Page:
MUMBAI: Manufacturing in the country won’t take off as soon as lockdown restrictions are lifted due to an acute shortage of workers who have returned to their home states, industrialists said.
The automobile, textile and engineering industries, among others, depend primarily on outstation employees for working their plants.
“Such workers may need some time to get back to Bangalore where our production base is as inter-district or interstate travel is also curtailed during the lockdown,” said Naveen Soni, senior vice president, sales and service, Toyota Kirloskar Motor. “Considering such conditions, the first few days may see fewer numbers of workers turning in to office.”
Given the chaos that surrounded the exodus of workers from industrial clusters like the National Capital Region when the lockdown started on March 25, the concern is whether transportation facilities are adequate to allow all workers to travel back to the cities after the restrictions are eased.
Even if workers manage to move back to their workplaces, they may not be welcomed by their landlords due to fear psychosis, pointed out Sudhir Mutalik, managing director of Nashik-based Positive Metering Pumps.
“Even medical practitioners are being questioned in housing societies out of fear of Covid-19. Do you think societies will allow migrant workers to come back from outside?” Mutalik asked.
Many of the migrant workers can’t be replaced by locals because of the skills they’ve picked up over the years doing specific jobs like turning and foundry-work.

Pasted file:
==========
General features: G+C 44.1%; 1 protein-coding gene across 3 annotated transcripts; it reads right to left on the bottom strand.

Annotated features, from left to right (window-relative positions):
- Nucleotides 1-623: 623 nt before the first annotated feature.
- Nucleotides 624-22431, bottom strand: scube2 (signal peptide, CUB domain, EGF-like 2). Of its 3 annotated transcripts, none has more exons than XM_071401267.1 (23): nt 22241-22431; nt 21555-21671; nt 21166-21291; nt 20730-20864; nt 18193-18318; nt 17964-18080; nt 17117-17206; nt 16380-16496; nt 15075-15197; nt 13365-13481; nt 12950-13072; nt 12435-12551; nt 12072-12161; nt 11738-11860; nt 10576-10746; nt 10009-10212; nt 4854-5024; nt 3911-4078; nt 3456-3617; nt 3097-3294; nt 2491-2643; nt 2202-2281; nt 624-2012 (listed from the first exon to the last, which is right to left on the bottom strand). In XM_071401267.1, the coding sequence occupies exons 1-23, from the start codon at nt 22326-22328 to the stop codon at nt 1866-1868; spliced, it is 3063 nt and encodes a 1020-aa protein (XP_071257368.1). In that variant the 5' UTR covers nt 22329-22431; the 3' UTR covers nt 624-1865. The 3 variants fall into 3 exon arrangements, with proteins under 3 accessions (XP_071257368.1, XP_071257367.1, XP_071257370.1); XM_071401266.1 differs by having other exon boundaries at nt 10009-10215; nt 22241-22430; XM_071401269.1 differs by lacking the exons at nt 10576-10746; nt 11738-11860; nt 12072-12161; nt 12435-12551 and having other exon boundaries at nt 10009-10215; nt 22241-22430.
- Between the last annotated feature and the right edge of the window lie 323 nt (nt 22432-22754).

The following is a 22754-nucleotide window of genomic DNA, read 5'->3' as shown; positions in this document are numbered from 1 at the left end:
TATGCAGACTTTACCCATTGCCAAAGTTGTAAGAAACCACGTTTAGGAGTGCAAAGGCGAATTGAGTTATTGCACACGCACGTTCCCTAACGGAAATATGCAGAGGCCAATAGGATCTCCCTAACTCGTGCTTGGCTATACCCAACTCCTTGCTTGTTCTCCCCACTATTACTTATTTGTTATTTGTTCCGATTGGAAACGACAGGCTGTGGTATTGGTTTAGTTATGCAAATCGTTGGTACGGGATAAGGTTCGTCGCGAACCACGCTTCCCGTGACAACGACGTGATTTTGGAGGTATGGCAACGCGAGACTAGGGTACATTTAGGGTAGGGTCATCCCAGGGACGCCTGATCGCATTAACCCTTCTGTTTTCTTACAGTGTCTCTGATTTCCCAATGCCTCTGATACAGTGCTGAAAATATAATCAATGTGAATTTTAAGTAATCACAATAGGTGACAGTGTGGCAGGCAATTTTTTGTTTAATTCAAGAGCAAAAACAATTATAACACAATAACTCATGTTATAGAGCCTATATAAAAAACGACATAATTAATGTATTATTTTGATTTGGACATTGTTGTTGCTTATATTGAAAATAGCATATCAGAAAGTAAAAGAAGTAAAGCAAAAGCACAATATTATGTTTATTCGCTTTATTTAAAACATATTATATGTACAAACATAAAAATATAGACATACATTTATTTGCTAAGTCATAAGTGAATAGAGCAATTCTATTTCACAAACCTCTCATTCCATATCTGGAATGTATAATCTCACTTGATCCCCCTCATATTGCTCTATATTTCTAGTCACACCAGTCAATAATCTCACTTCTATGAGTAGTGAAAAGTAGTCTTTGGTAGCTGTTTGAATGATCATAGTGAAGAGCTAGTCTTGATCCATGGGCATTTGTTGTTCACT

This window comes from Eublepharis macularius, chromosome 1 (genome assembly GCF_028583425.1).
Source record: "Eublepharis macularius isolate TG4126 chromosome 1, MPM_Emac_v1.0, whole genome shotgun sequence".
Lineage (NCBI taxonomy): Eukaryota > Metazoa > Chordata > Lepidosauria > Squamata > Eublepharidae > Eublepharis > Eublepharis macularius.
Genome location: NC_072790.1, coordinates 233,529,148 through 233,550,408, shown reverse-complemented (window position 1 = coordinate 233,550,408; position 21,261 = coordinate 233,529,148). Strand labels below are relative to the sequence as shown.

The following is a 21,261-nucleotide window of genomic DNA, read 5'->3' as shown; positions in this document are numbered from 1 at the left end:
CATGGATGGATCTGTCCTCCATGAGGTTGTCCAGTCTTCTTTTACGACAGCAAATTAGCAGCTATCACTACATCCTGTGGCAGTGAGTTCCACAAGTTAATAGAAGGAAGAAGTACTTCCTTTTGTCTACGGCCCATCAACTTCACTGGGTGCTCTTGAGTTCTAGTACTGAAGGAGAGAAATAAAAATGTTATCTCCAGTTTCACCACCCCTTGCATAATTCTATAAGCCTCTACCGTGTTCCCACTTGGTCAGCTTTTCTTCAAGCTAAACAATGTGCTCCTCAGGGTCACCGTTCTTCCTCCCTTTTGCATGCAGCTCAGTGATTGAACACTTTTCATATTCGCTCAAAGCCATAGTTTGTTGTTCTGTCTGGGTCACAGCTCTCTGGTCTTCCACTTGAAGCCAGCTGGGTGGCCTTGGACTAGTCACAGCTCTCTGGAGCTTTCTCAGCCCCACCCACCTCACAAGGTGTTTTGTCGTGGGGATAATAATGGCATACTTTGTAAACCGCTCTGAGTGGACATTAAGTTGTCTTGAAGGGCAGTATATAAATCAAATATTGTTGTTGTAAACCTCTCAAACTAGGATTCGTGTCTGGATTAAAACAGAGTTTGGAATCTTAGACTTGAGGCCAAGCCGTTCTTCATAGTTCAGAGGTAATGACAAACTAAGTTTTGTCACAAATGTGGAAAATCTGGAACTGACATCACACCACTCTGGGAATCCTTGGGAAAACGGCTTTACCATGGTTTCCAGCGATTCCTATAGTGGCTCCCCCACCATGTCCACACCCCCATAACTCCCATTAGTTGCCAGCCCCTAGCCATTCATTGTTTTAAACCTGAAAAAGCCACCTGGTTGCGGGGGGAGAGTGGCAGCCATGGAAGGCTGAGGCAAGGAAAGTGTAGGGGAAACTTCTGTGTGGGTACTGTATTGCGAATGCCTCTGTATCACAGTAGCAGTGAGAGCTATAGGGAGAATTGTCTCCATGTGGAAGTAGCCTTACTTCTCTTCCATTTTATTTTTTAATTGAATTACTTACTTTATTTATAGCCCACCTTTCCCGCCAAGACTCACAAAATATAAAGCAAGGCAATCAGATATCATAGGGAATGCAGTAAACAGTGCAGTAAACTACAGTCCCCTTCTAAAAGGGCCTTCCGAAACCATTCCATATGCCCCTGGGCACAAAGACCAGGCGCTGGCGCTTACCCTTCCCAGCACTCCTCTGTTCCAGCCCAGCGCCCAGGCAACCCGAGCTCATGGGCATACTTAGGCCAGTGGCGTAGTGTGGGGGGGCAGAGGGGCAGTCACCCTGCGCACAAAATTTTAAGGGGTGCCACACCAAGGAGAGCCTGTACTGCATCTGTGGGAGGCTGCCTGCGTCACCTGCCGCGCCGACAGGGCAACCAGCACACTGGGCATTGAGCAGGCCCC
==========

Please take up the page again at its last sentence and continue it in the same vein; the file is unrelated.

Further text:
Clothing manufacturers in the NCR anticipate a peculiar problem. Many of their workers were unable to go home and were stuck in the city. When the lockdown lifts, they are likely to go home, creating a worker shortage, said Gautam Nair, managing director of Matrix Clothing. About 80% of the 6,000 workers at Matrix’s five Gurgaon factories stayed back, Nair told ET.
Mahindra Group chairman Anand Mahindra said that many parts of his company’s supply chain were handicapped due to a lack of loaders and unloaders who were mainly migrant workers.
“This pandemic has shown us that they are key elements of our ecosystem,” Mahindra said on Twitter on Wednesday. “We never paid them much attention; we now need to respect them as key support pillars of society.”
To get outstation workers to return, there should be an aggressive messaging campaign on the preparedness of the government and the industry to re-start, suggested Chandrajit Banerjee, director general of the Confederation of Indian Industry.
Issuing e-passes, arranging special transportation facilities and offering Covid-19 insurance cover for migrant workers were some of the other suggestions by the industry body.